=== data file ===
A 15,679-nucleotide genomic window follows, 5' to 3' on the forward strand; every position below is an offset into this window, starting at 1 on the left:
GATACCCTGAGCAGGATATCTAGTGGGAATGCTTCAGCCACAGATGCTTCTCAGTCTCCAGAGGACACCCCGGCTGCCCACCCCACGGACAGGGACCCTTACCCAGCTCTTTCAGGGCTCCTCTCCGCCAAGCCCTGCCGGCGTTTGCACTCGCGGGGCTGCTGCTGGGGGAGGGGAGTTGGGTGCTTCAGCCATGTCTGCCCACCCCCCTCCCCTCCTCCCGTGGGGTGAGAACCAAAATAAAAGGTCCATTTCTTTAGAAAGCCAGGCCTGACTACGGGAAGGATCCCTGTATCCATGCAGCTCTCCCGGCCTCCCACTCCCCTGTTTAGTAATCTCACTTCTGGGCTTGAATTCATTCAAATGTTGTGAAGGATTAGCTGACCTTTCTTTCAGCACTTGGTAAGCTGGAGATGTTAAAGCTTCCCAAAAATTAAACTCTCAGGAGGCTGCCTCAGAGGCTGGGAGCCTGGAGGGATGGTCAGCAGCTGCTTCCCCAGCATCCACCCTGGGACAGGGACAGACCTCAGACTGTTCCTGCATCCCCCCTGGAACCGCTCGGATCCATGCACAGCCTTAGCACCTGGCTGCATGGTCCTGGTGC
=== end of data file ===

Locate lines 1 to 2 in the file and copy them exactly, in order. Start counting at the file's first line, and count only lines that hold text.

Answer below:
A 15,679-nucleotide genomic window follows, 5' to 3' on the forward strand; every position below is an offset into this window, starting at 1 on the left:
GATACCCTGAGCAGGATATCTAGTGGGAATGCTTCAGCCACAGATGCTTCTCAGTCTCCAGAGGACACCCCGGCTGCCCACCCCACGGACAGGGACCCTTACCCAGCTCTTTCAGGGCTCCTCTCCGCCAAGCCCTGCCGGCGTTTGCACTCGCGGGGCTGCTGCTGGGGGAGGGGAGTTGGGTGCTTCAGCCATGTCTGCCCACCCCCCTCCCCTCCTCCCGTGGGGTGAGAACCAAAATAAAAGGTCCATTTCTTTAGAAAGCCAGGCCTGACTACGGGAAGGATCCCTGTATCCATGCAGCTCTCCCGGCCTCCCACTCCCCTGTTTAGTAATCTCACTTCTGGGCTTGAATTCATTCAAATGTTGTGAAGGATTAGCTGACCTTTCTTTCAGCACTTGGTAAGCTGGAGATGTTAAAGCTTCCCAAAAATTAAACTCTCAGGAGGCTGCCTCAGAGGCTGGGAGCCTGGAGGGATGGTCAGCAGCTGCTTCCCCAGCATCCACCCTGGGACAGGGACAGACCTCAGACTGTTCCTGCATCCCCCCTGGAACCGCTCGGATCCATGCACAGCCTTAGCACCTGGCTGCATGGTCCTGGTGC